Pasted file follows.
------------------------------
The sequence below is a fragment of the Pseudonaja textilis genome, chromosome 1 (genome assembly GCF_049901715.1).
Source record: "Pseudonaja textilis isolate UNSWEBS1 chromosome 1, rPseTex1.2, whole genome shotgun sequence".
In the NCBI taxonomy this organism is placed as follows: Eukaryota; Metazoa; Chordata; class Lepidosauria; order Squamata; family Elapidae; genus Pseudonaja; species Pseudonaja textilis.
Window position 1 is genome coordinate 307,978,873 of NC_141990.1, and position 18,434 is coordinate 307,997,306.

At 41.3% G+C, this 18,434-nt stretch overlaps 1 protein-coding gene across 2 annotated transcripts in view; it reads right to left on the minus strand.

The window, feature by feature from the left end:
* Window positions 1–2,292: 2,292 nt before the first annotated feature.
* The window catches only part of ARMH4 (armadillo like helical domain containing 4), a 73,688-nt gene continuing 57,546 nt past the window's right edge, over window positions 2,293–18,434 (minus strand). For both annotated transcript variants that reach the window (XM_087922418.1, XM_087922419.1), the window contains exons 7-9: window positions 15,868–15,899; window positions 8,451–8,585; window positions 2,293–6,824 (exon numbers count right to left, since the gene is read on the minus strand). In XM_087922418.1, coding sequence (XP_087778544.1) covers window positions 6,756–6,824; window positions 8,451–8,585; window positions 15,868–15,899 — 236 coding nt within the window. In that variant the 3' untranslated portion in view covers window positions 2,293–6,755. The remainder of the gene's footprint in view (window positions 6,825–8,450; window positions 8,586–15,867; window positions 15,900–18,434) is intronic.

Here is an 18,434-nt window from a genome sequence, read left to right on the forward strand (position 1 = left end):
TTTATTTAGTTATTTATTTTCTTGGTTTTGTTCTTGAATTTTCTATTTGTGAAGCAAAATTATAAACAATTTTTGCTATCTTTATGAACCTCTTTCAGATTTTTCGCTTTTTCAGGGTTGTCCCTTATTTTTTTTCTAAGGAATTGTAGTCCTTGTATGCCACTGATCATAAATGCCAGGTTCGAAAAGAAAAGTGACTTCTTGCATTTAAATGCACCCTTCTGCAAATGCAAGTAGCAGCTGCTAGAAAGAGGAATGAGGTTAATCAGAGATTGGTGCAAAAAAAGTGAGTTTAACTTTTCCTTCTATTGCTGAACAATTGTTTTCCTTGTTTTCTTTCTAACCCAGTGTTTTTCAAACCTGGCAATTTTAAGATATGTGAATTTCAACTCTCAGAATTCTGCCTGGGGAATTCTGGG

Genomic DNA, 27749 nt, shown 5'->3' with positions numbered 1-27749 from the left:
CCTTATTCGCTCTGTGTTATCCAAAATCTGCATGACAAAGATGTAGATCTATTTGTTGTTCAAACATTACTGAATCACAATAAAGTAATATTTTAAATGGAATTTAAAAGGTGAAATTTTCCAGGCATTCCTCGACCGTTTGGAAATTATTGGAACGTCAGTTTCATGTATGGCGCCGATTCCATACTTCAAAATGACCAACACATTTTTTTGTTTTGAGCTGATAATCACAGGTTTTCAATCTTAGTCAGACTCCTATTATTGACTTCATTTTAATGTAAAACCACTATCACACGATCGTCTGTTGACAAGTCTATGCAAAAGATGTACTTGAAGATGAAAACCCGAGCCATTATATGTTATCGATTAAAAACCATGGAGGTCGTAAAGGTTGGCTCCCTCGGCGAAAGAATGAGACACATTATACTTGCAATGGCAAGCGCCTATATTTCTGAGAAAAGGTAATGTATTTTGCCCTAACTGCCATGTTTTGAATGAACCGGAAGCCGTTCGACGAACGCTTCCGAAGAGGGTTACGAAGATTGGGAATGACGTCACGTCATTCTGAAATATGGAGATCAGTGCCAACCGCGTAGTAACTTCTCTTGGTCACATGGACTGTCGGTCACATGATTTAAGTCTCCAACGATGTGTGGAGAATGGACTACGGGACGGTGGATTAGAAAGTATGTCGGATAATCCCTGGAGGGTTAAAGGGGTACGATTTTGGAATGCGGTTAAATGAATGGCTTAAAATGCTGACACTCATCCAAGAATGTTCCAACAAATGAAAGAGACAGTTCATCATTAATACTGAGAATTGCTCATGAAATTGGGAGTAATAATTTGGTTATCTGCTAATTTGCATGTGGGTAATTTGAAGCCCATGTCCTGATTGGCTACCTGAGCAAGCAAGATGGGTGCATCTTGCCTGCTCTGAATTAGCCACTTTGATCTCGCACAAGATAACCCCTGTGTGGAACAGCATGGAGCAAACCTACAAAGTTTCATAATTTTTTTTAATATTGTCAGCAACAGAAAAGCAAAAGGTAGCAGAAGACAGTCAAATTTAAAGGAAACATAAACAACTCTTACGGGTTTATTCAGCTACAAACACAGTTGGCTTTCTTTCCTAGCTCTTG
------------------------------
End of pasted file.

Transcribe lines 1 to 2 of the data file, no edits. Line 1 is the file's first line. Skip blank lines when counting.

The sequence below is a fragment of the Pseudonaja textilis genome, chromosome 1 (genome assembly GCF_049901715.1).
Source record: "Pseudonaja textilis isolate UNSWEBS1 chromosome 1, rPseTex1.2, whole genome shotgun sequence".